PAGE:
An operating room nurse responded to Part Two of this series:
“So you’re saying, if a woman in our birthing center is bleeding out, we should just let her die rather than give her blood?”
Are those the only two options – blood transfusion or death?
Medical treatment can involve life-or-death decisions, so of course it can get emotional. Not just for the patient, but for the care-givers as well. Competent doctors and nurses believe – in many cases correctly – that they’re decisions are life-saving, and therefore any patient who disagrees with them is at best misguided or at worst, suicidal.
However: There is also this mindset among medical people that, ‘If we don’t do THIS, instantly, even though it has risks, we’ll lose the patient. We’ll deal with the consequences LATER.
‘So let’s save the life of the woman who’s bleeding out after childbirth by pumping blood into her. And if the blood causes Hemorrhagic shock, we’ll deal with that LATER. And if she catches AIDS from the transfusion, we’ll deal with that LATER. And if we increase her risk of cardiovascular disease or cancer, we’ll treat that LATER. But RIGHT NOW we’ll lose her if we don’t give her blood.’
Stop! In Part One of this series we used the illustration of a car losing oil. If your mechanic simply added oil, you’d find another mechanic who would look for why your car is losing oil. And the best mechanic would tell you how to avoid damaging your engine in the first place.
Scenarios in which doctors are inclined to order blood transfusion can be placed in three general categories:
- Elective surgery.
- Emergencies, such as traumatic blood loss.
I put “anemia” in quotes because it seems to mean different things to different medical people. Until recently, doctors would call a patient dangerously anemic if their hemoglobin level fell to 9 or 10. New recommendations from the American Association of Blood Banks in March of 2012, however, lowered the bar, stating that a level of 8 or even 7 in an otherwise stable patient was acceptable.
Some Jehovah’s Witness patients – who refuse blood for reasons of conscience – have had hemoglobin drop as low as 1.4 and survive.
It bears pointing out, too, that hemoglobin measurement has been shown to vary by as much as 1.3 based on the type of device used, and where and how the measurement was taken.
Hemoglobin is only one parameter of a decision that you are dangerously anemic. Anemia, then, is a diagnosis based on a doctor’s judgment. He makes that call based partly on what is called the Standard of Care. It should be noted, however, that the “Standard of Care” set up by hospitals and followed by doctors is not a medical term, but a legal one, designed to help avoid malpractice. Many American hospitals, recognizing that the AMA is correct in saying that blood does more harm than good – and more than that, recognizing that blood transfusion costs them MONEY – are revising their Standard of Care to significantly reduce diagnoses of “anemia.”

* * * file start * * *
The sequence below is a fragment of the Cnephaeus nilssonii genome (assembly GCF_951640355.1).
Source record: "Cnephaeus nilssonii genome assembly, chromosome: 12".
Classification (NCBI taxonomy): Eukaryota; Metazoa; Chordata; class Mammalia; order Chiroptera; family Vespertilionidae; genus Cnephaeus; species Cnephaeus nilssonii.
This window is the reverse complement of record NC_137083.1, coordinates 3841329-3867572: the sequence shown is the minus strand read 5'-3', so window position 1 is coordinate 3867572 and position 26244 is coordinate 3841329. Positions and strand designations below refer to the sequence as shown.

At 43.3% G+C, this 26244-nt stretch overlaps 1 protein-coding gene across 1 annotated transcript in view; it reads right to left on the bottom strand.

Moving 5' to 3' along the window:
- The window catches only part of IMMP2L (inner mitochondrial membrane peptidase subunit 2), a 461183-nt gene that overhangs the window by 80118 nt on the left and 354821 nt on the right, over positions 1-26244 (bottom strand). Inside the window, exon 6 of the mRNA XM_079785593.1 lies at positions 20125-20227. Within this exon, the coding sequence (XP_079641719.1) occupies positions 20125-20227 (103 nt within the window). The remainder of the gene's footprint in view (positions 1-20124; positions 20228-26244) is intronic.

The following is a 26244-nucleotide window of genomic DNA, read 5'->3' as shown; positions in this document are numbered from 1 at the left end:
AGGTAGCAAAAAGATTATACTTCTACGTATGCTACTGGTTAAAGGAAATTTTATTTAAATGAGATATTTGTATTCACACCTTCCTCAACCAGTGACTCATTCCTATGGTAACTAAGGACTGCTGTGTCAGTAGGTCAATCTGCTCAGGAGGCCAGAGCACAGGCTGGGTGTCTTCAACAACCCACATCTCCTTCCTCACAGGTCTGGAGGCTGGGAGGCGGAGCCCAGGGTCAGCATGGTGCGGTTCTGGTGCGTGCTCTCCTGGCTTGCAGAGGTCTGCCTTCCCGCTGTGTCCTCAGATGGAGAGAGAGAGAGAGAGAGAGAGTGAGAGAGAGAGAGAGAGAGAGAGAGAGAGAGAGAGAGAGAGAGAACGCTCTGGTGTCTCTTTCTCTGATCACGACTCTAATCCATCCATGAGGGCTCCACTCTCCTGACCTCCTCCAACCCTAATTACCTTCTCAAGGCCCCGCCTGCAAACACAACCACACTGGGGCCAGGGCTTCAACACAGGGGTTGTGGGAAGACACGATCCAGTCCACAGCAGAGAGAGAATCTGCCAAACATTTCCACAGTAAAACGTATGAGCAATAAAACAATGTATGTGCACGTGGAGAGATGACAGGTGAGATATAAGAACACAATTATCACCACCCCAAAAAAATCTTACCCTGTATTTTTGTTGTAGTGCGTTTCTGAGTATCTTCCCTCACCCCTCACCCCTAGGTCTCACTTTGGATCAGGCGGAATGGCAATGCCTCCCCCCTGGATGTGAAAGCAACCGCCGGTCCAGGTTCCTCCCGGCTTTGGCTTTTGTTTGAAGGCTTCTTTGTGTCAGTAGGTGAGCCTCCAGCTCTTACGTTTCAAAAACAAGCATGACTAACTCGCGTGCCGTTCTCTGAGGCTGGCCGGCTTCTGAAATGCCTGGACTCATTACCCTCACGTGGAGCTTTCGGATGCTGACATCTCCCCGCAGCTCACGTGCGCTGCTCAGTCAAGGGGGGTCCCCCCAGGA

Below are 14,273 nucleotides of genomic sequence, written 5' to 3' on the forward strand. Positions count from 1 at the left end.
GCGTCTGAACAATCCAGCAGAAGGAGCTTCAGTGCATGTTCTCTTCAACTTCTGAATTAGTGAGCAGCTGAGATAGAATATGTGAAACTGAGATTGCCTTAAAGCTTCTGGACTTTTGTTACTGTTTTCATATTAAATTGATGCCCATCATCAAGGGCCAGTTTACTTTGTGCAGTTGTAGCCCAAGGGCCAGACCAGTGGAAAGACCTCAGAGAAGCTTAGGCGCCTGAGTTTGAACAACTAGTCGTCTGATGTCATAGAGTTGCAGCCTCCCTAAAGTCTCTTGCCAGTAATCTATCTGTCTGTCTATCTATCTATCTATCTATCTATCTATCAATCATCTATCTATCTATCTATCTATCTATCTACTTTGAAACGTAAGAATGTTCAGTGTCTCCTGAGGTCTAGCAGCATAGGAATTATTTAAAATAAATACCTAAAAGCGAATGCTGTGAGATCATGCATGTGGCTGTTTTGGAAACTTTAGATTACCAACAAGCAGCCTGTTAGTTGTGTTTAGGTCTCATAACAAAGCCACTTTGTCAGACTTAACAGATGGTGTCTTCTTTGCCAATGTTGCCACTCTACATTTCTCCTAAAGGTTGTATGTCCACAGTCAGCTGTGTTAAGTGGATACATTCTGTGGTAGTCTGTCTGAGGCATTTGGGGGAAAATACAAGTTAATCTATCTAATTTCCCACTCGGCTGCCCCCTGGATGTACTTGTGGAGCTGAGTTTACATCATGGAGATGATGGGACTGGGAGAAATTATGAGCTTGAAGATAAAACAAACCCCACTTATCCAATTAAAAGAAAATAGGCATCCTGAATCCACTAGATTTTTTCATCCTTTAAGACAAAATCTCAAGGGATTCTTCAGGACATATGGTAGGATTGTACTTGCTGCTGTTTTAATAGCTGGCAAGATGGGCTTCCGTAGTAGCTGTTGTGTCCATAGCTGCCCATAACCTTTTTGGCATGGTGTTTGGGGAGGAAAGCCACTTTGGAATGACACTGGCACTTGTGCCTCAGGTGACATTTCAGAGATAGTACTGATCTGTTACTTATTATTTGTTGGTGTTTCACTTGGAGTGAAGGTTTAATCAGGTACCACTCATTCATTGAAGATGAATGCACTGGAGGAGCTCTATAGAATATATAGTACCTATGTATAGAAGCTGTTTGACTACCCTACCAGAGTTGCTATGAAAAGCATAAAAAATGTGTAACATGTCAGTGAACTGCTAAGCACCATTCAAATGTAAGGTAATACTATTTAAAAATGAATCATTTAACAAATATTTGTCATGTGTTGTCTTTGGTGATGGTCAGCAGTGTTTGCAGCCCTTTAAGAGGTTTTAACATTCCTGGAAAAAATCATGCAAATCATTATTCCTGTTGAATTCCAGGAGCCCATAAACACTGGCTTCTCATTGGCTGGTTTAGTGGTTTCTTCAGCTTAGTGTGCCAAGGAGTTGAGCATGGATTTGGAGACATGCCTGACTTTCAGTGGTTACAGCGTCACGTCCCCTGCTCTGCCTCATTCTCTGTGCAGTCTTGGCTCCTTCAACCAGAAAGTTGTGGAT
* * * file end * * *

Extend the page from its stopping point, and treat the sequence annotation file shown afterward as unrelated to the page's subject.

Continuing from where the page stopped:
If your doctor says you need a transfusion because you are anemic, get more tests; get another opinion and, if necessary, get another doctor. There are other, better ways to correct your blood numbers, assuming they even need correcting.
Your blood system, like so many other systems in your body, is over-built. Normal healthy blood is able to deliver about five times as much oxygen as you actually use at rest. This is why a blood donor is able to suffer the loss of about 10% of their blood and, in most cases, get up and walk away with no side effects. It’s why you can move from sea level to Leadville, Colorado (elevation 10,000 feet) without passing out even though this, too, will lower your blood's oxygen-carrying ability by about 10%. You could even move to Leadville and then immediately donate blood and, while you would probably have some noticeable side effects, it wouldn’t kill you.
So, if moving to Leadville and then donating a unit of blood won’t kill you, neither will a 20% drop in your blood oxygen level for some other reason.
Elective surgery should never be a blood transfusion situation. “Elective” in this case means any procedure that is planned for rather than unexpected. And that planning means there’s time to build up your blood in advance. It also means the procedure can be planned in such a way that it minimizes blood loss. Every type of surgery, from hip replacement to heart transplant can be and has been done without blood. If you surgeon says your particular elective surgery cannot be done without blood, again, get another surgeon.
So that leaves trauma. Trauma as we are using it refers to emergency, unplanned blood loss. Would that include the woman bleeding out in the birthing center that Nurse Ratchett wrote me about? Not really.
Earlier, we mentioned hospitals getting serious about preventing unnecessary blood transfusions. One of the ways they are doing that is by considering in advance of every birth the possibility of postpartem hemorrhage.
“The best preventive strategy is active management of the third stage of labor…Active management, which involves administering a uterotonic drug with or soon after the delivery of the anterior shoulder, controlled cord traction, and, usually, early cord clamping and cutting, decreases the risk of postpartum hemorrhage and shortens the third stage of labor with no significant increase in the risk of retained placenta…Active management decreases the incidence of postpartum hemorrhage by 68 percent.”
Another study showed that infusion of tranexamic acid significantly reduced blood loss in postpartum hemorrhage.
So no, Nurse Ratchett, your choices are not simply ‘blood transfusion or death.’ And the same is true in other instances that used to be considered emergencies.
But what about real emergencies: car or work accidents for example? We’ll look at those in part four. To be notified when its published, click on Subscribe, above.
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